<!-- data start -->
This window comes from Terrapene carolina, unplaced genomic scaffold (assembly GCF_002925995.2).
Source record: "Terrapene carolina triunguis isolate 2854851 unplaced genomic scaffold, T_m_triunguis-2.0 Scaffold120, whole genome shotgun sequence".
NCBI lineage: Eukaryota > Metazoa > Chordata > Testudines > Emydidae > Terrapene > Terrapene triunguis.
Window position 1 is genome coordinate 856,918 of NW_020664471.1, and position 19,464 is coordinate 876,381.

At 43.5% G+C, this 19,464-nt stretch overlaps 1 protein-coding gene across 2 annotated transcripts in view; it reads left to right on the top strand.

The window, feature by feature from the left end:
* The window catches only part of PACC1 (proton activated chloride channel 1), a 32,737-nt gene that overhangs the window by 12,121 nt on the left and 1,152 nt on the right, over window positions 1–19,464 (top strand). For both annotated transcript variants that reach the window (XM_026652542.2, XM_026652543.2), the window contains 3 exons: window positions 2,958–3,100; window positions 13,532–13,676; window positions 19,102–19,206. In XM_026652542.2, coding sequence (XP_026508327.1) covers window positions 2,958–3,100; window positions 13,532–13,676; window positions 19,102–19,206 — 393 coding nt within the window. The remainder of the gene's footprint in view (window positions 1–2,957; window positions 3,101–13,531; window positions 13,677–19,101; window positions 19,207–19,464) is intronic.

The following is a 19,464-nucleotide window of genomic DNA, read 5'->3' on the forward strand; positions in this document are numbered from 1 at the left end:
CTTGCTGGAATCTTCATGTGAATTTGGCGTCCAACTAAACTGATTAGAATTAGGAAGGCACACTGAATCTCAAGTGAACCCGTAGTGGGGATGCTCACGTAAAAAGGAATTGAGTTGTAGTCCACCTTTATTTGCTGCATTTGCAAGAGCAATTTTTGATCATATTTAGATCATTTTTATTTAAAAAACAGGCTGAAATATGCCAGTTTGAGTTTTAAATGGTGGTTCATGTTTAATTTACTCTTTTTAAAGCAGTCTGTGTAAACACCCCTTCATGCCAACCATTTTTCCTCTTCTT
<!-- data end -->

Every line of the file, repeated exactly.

This window comes from Terrapene carolina, unplaced genomic scaffold (assembly GCF_002925995.2).
Source record: "Terrapene carolina triunguis isolate 2854851 unplaced genomic scaffold, T_m_triunguis-2.0 Scaffold120, whole genome shotgun sequence".
NCBI lineage: Eukaryota > Metazoa > Chordata > Testudines > Emydidae > Terrapene > Terrapene triunguis.
Window position 1 is genome coordinate 856,918 of NW_020664471.1, and position 19,464 is coordinate 876,381.

At 43.5% G+C, this 19,464-nt stretch overlaps 1 protein-coding gene across 2 annotated transcripts in view; it reads left to right on the top strand.

The window, feature by feature from the left end:
* The window catches only part of PACC1 (proton activated chloride channel 1), a 32,737-nt gene that overhangs the window by 12,121 nt on the left and 1,152 nt on the right, over window positions 1–19,464 (top strand). For both annotated transcript variants that reach the window (XM_026652542.2, XM_026652543.2), the window contains 3 exons: window positions 2,958–3,100; window positions 13,532–13,676; window positions 19,102–19,206. In XM_026652542.2, coding sequence (XP_026508327.1) covers window positions 2,958–3,100; window positions 13,532–13,676; window positions 19,102–19,206 — 393 coding nt within the window. The remainder of the gene's footprint in view (window positions 1–2,957; window positions 3,101–13,531; window positions 13,677–19,101; window positions 19,207–19,464) is intronic.

The following is a 19,464-nucleotide window of genomic DNA, read 5'->3' on the forward strand; positions in this document are numbered from 1 at the left end:
CTTGCTGGAATCTTCATGTGAATTTGGCGTCCAACTAAACTGATTAGAATTAGGAAGGCACACTGAATCTCAAGTGAACCCGTAGTGGGGATGCTCACGTAAAAAGGAATTGAGTTGTAGTCCACCTTTATTTGCTGCATTTGCAAGAGCAATTTTTGATCATATTTAGATCATTTTTATTTAAAAAACAGGCTGAAATATGCCAGTTTGAGTTTTAAATGGTGGTTCATGTTTAATTTACTCTTTTTAAAGCAGTCTGTGTAAACACCCCTTCATGCCAACCATTTTTCCTCTTCTT